The same old feeling, but different?

In 1996 the Proteas were shell-shocked by Brian Lara’s onslaught and three years later, in England, it came to a lack of communication between two men. In 2003 it was a lack of communication between the two men in the middle and the rest of the squad which cost the host nation a place in the second round.

In the Caribbean, there was clearly a problem with the team’s collective mindset before the semi-final against Australia but nobody had the courage to mention it. They were tense and subdued, almost fearful on the evening before the game. There was an elephant in the team room but nobody wanted to acknowledge it, let alone attempt to remove it.

This time, however, there appeared to be no problem with communication between anybody that mattered and the players were as comfortable and relaxed as anyone could expect or hope for on the eve of a knockout match. So what went wrong?

It is ironic how often South African teams have spoken about treating ‘big’ games as though they were ‘normal’ games – “just like any other match” is a phrase we have heard often. It is ironic because other teams seem comfortably acknowledging and accepting that all matches are not equal. Or as George Orwell said about the citizens in his book “1984”, some are “more equal than others.”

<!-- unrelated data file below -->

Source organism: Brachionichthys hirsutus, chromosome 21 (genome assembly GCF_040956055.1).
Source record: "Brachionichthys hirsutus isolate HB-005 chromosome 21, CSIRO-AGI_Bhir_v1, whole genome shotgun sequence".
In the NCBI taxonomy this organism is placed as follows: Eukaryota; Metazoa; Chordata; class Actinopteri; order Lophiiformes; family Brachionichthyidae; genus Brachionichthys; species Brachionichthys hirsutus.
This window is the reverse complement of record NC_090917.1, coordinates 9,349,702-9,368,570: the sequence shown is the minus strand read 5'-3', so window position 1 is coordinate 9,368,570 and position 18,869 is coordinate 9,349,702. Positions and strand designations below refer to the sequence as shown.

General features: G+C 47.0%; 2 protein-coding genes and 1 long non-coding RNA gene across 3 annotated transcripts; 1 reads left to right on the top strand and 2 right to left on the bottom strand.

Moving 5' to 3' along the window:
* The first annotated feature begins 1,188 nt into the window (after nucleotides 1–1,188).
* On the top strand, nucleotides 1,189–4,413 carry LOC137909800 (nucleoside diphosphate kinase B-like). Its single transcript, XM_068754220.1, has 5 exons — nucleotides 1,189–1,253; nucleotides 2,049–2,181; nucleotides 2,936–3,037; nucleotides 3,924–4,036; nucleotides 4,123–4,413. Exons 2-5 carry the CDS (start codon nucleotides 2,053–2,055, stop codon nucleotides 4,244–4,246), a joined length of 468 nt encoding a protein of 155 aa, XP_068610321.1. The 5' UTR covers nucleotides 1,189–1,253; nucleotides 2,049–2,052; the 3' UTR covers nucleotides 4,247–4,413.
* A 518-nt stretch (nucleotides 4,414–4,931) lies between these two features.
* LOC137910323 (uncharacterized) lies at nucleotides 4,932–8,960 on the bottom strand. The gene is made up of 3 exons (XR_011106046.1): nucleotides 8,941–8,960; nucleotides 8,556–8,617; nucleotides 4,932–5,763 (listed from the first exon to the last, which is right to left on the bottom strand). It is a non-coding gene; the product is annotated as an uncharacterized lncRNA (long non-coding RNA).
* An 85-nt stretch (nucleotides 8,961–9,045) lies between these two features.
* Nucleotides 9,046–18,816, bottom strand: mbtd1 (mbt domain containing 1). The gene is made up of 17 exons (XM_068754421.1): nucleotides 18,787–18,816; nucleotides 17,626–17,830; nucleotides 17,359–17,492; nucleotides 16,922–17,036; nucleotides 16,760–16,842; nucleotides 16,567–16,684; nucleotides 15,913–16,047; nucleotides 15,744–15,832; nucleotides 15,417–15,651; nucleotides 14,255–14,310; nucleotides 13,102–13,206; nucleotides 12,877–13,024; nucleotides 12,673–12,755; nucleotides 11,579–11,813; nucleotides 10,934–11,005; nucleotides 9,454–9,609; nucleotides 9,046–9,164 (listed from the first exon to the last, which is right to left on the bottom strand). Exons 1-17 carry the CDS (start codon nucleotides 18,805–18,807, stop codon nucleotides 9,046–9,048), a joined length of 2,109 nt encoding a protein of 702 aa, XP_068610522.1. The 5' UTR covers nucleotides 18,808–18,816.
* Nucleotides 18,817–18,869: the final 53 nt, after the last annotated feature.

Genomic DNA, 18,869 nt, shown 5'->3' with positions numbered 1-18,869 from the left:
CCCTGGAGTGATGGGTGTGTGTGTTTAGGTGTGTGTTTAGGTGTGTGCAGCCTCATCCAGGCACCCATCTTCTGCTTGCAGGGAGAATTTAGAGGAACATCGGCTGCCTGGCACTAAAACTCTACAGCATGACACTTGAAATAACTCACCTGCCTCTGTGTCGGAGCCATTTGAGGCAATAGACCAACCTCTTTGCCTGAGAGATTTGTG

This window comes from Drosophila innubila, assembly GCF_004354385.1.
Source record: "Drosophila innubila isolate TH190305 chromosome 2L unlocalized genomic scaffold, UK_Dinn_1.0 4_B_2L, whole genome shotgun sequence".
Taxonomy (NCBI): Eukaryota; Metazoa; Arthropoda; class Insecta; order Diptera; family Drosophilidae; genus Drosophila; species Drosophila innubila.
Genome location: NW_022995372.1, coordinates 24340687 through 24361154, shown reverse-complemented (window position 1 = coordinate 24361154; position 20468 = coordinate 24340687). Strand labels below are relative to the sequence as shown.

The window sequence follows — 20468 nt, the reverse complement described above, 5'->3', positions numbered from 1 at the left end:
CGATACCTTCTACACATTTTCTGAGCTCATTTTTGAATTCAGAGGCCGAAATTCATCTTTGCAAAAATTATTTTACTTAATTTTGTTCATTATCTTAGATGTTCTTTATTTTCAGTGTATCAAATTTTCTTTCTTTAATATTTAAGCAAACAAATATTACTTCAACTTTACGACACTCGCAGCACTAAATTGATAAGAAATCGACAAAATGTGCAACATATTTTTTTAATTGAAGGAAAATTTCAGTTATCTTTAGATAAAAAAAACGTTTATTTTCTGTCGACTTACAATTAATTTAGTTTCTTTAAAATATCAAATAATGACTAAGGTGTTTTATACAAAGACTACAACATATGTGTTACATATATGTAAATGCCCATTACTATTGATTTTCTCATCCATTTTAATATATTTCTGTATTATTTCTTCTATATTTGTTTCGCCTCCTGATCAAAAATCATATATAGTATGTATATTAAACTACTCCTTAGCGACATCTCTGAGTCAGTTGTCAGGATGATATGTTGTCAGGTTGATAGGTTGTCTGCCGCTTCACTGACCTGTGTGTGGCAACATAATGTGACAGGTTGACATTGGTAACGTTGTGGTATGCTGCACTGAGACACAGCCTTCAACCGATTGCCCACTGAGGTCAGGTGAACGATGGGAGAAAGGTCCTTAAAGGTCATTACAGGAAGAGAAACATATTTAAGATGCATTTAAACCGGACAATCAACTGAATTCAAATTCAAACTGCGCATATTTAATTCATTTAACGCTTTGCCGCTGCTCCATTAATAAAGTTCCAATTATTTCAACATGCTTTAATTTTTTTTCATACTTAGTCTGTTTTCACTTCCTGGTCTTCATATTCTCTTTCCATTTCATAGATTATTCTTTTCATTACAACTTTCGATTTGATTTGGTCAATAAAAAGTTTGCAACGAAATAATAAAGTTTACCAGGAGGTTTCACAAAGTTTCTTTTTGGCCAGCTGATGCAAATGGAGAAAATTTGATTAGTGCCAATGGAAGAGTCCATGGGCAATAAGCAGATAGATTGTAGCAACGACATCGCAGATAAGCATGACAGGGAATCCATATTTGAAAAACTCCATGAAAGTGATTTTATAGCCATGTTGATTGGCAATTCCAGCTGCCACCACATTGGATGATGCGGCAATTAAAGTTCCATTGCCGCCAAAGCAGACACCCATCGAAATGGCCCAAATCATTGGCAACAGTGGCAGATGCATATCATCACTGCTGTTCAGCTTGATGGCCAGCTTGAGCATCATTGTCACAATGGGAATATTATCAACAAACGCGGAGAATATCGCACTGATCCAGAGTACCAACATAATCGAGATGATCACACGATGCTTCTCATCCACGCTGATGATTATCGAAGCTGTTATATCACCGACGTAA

South African teams have developed a fear that they may do something silly if they treat a big match differently to any other match. It is as though they are scared of the consequences of admitting that a match situation should be treated differently if there is no second chance on a world stage rather than in a bilateral series.

But at 100-2 chasing 222, perhaps they should have played differently – and done so very deliberately, even ostentatiously. They were just 30 or 40 runs away from taking the game away from New Zealand and they had time to get them in singles. They could even have afforded a few really quiet overs.

By trying so consciously to play their ‘normal game’, however, they lost wickets. Maybe their determination not to change their approach in deference to the importance of the result was what led to the middle order collapse. That does not mean they should have blocked the ball and put themselves under pressure. They are all good enough to play low-risk cricket and take three singles an over.

Back to the psychological drawing board, then.


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